The lawmakers who launched the public television system in 1967 were concerned that government-funded TV would become government-controlled TV. To protect against this, the Corporation for Public Broadcasting was created, a non-governmental, non-profit entity set up to disburse federal funds to public broadcasters.
The idea was that CPB would be a "heat-shield," protecting public TV and radio from the control of elected officials and government bureaucrats. In the language of the Public Broadcasting Act of 1967, CPB is legally obligated to "assure the maximum freedom of the public telecommunications entities and systems from interference with, or control of, program content or other activities."
In recent years, the role of CPB has been reversed: Rather than protecting public broadcasters from government pressure, CPB's job is seen in Congress as the enforcement of official ideological boundaries. Conservative Republicans on Capitol Hill--who pushed through a statutory requirement in 1992 that CPB enforce "balance and objectivity"--now are taking the corporation to task for not doing enough to patrol the political content of public media.
This scolding took the form of a rambling questionnaire sent by Sen. Larry Pressler (R.-S.D.) to CPB, PBS, NPR and other public broadcasting entities. Pressler, who heads the Senate Commerce Committee, led off with a warning that CPB was destined to be "privatized"--"I respectfully advise you and other public broadcasting officials not to give us threats to take Barney and Big Bird off the air," he admonished--then moved on to a detailed, 168-point inquest into the financial, editorial and political workings of public broadcasting.
Some of the questions seemed designed to find out how much public TV could bring on the auction block:
But much of the questionnaire amounted to a senatorial demand to micromanage any and all programming decisions made by anyone connected with public broadcasting that Republicans disapproved of:
And so on.
The questions continually harped on a handful of programs, reflecting the small number of PBS offerings that stray from the centrist or right-wing line. Seven questions deal with Journey to the Occupied Lands, a documentary targeted by the conservative pro-Israel media group CAMERA, while eight refer to The Liberators, a film about blacks in World War II that was withdrawn by PBS after questions were raised about its accuracy. Pressler asks about the "balance and objectivity" of Frontline and P.O.V., and about the "profanity, nudity and indecency" on American Playhouse.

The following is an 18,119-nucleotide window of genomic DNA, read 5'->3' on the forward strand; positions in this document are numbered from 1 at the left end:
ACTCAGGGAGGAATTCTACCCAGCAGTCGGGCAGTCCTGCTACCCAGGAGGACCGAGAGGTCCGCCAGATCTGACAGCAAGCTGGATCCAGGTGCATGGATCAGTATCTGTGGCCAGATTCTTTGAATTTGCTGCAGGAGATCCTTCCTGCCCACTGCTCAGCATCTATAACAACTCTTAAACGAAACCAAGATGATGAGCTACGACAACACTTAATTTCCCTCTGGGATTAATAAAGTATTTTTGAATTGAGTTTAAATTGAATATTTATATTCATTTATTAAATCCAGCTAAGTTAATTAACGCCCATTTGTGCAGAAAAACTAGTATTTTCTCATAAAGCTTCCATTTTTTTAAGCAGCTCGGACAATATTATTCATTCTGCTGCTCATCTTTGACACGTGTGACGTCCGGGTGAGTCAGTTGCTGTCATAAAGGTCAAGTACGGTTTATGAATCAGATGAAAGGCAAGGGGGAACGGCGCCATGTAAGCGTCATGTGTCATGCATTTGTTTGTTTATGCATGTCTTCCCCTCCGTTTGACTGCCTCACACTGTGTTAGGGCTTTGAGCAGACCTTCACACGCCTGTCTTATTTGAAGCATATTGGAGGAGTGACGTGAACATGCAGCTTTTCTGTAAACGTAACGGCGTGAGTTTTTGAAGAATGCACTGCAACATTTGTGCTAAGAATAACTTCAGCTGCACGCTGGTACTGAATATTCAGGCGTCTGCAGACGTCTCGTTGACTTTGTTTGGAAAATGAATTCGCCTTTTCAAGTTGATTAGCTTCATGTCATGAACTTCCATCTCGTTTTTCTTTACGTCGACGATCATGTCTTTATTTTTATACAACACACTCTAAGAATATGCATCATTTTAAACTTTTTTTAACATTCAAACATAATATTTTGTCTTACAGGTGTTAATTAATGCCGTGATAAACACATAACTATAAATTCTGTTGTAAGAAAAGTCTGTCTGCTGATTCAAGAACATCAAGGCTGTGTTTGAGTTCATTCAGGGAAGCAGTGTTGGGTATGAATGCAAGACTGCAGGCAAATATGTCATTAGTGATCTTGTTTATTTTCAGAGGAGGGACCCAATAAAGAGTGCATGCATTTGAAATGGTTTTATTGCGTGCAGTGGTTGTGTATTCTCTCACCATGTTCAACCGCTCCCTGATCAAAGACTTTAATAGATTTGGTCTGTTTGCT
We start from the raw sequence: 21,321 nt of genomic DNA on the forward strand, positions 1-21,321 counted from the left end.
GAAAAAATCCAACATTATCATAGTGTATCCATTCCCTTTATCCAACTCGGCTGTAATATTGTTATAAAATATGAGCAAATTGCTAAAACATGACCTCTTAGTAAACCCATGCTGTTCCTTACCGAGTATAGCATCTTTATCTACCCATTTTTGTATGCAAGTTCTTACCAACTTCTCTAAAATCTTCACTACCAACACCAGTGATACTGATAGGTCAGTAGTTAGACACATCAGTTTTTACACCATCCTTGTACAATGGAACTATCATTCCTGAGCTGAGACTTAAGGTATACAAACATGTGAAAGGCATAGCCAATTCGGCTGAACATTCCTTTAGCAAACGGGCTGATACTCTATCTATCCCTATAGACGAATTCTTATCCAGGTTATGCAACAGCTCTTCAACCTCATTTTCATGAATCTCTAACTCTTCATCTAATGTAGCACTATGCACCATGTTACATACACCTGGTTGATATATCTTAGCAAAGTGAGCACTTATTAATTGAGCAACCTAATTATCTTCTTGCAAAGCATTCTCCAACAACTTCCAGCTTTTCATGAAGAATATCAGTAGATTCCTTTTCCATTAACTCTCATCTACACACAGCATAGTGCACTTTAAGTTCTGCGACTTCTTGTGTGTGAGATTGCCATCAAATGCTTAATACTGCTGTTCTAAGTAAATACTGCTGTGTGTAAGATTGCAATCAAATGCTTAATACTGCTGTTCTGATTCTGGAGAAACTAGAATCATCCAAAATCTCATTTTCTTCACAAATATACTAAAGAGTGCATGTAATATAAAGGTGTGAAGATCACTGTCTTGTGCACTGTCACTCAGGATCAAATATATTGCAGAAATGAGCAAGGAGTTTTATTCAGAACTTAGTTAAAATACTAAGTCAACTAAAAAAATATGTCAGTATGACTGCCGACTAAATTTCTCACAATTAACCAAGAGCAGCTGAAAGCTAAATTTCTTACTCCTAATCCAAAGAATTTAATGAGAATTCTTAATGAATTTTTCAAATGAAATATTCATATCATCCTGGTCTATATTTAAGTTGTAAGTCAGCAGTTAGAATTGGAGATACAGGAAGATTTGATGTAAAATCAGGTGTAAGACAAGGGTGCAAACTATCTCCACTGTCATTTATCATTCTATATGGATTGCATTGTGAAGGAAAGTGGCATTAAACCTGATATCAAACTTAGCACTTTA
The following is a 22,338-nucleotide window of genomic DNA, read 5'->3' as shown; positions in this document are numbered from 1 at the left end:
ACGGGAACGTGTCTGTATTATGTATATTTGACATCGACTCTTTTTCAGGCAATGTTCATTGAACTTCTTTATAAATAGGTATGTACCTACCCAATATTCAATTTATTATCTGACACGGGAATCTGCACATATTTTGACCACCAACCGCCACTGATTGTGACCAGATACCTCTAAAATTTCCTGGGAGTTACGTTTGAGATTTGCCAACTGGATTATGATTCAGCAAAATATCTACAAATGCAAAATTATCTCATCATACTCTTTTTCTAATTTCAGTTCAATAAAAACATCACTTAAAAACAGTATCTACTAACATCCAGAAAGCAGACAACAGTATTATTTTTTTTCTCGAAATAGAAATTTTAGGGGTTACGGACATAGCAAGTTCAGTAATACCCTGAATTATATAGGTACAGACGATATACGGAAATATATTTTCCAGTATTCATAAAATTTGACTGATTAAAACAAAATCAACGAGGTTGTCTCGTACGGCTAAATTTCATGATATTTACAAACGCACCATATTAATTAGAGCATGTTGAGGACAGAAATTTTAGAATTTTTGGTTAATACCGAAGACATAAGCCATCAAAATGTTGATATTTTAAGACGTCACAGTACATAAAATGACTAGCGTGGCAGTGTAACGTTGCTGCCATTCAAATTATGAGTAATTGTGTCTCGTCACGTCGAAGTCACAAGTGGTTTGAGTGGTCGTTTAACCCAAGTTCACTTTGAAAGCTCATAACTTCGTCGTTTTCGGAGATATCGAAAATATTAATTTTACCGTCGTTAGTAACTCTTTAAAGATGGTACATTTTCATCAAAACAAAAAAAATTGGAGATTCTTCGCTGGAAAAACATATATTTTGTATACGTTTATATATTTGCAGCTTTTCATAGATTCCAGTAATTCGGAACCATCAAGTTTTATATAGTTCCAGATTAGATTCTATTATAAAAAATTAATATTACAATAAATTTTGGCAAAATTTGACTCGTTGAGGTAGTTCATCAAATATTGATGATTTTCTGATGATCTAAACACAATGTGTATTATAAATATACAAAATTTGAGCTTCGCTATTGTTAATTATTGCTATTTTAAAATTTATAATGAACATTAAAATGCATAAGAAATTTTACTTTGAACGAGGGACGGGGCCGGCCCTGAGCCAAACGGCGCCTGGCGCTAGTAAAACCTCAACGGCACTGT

Some of the more witch-hunty questions were subsequently withdrawn--e.g., "How many NPR staff have previously worked for Pacifica stations?" But the overall thrust of the document is that CPB should work harder to monitor and punish those broadcasters, like the Pacifica stations, that provide an alternative to the viewpoints allowed on commercial stations.
The response to the questionnaire from CPB and PBS was less than heroic. "The implication that PBS's fare is somehow fraught on a daily basis with controversy and conflict is simply not consistent with the facts," PBS president Ervin Duggan complained--a sorry statement from a network that was set up to provide "a forum for controversy and debate."
CPB, for its part, made gestures toward the First Amendment, but continued its policy of appeasing the right by funding ever more conservative programming: "CPB has also funded a new public affairs series, American Chronicles (working title), to be produced by Lionel Chetwynd, and featuring correspondents Fred Barnes, Morton Kondracke, Suzanne Garment, P.J. O'Rourke and Juan Williams."
By now it should be clear that one more show stacked with conservative re-treads will not placate the right. What Pressler and his fellow Republicans want is exactly what PBS was not supposed to be: a government-controlled TV system, responsive to political pressure from conservative officials.
Write to Sen. Larry Pressler at the Senate Russell Building, Washington, 20510. Please send copies of all letters to Sam Husseini at FAIR.